After we tired of that, our mission was to scale the opposite bank and find the perfect mound of snow in which to build a snow cave. More often than not, we would have brought a favorite stuffed animal or two. Since we lacked both the patience and the stamina to actually complete an entire snow cave, the stuffies were perfect for another game we loved. We would throw our animals in a hole and dump snow over them, then shout their names over and over. A frantic excavation would ensue, and when the animals were found, we would clutch them to our bosoms, as though we weren’t the ones who had tried to send them to their icy graves just moments before.

Solomon and I don’t talk much anymore, not because of a tragic rift in our relationship or anything of the sort, but just because we both lead busy lives and lives several states apart. He was one of my best friends growing up, though, and it’s nice to know that any time there’s a snowfall, he’s right there with me.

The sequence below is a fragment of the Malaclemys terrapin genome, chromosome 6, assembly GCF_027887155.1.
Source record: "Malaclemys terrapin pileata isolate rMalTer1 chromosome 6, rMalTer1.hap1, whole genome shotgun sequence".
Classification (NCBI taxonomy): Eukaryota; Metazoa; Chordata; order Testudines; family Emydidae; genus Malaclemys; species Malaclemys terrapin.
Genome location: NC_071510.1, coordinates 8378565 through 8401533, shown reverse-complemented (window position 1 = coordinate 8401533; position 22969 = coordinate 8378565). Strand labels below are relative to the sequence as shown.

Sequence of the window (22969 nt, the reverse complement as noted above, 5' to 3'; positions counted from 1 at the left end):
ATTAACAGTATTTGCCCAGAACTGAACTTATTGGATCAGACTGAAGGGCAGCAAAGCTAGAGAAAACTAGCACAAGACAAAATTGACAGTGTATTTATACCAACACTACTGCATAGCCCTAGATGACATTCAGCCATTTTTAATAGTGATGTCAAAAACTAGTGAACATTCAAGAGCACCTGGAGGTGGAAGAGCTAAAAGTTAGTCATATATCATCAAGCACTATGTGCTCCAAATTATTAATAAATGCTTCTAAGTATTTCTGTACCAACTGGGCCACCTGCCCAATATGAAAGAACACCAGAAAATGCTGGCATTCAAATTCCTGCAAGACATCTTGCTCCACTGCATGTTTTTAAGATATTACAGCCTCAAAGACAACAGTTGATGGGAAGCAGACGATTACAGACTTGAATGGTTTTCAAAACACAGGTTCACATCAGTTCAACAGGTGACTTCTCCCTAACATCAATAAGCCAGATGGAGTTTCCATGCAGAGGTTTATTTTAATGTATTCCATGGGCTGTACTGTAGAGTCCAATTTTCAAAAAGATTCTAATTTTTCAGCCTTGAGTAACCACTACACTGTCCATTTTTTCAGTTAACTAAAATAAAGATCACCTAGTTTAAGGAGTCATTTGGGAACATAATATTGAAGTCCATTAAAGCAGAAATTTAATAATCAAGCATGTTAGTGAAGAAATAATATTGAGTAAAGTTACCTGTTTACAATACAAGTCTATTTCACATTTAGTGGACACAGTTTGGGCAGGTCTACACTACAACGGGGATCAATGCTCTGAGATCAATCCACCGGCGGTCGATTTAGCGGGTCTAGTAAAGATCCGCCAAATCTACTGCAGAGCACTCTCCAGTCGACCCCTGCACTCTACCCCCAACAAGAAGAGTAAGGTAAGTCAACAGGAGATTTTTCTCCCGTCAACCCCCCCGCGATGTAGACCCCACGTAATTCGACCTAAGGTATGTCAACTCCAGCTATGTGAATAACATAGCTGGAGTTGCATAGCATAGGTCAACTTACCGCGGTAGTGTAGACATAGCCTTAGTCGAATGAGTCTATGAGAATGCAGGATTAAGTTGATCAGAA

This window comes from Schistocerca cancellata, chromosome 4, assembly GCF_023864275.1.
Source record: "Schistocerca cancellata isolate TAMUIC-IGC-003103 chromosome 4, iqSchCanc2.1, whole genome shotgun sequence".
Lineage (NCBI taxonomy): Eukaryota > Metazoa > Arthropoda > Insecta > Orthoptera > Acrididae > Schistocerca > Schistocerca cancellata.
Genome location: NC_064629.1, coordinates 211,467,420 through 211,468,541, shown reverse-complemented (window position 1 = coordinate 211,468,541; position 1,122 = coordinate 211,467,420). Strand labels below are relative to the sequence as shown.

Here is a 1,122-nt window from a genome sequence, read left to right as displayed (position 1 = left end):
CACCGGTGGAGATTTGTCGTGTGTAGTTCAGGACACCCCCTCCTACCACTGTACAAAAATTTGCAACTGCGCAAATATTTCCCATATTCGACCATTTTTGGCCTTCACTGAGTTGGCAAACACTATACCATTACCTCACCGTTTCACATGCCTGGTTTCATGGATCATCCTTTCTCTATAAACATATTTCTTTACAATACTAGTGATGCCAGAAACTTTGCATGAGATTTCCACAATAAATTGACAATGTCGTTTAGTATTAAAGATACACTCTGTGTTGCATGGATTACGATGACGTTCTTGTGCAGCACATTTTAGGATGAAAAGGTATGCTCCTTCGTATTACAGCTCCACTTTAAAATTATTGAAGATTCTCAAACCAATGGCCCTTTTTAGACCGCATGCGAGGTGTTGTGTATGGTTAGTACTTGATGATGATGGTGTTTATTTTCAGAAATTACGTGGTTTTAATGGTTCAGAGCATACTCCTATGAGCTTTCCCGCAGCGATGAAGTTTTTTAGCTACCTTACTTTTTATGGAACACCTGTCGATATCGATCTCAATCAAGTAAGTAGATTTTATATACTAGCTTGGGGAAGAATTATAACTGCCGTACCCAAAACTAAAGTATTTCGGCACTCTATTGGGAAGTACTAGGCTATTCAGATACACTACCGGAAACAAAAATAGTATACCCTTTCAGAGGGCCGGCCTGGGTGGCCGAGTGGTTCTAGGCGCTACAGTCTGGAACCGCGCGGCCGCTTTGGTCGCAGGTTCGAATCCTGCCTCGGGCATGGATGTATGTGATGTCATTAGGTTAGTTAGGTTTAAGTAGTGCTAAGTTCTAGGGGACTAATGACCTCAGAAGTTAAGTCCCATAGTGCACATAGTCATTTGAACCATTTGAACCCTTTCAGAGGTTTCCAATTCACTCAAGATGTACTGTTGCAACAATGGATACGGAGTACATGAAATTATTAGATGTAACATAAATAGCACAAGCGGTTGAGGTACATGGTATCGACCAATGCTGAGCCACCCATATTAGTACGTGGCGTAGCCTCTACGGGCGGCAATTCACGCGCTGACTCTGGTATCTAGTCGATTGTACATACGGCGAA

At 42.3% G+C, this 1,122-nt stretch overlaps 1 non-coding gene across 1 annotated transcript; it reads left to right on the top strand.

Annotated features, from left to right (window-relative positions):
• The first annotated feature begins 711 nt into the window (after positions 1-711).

9 clicked right here to comment:

LisAway said...

Oh! Perfect November post! We don't have snow in Poland yet, so this is making me snow hungry.

I'm so glad both you and your brother never got hauled off to jail. That's quite a miracle!

a Tonggu Momma said...

If you commented when she was in the single digits, then that DOES make you one of her bloggy BFFs. I feel that way about Janet and the other Tonggu Mommas out there (yes, there are more). Loved the post. And I feel this way about my sister whenever we swim at the pool.

Debbie said...

I'm so glad you finally got to do this post! And no makeup guys? You need to look over your contract more carefully next time.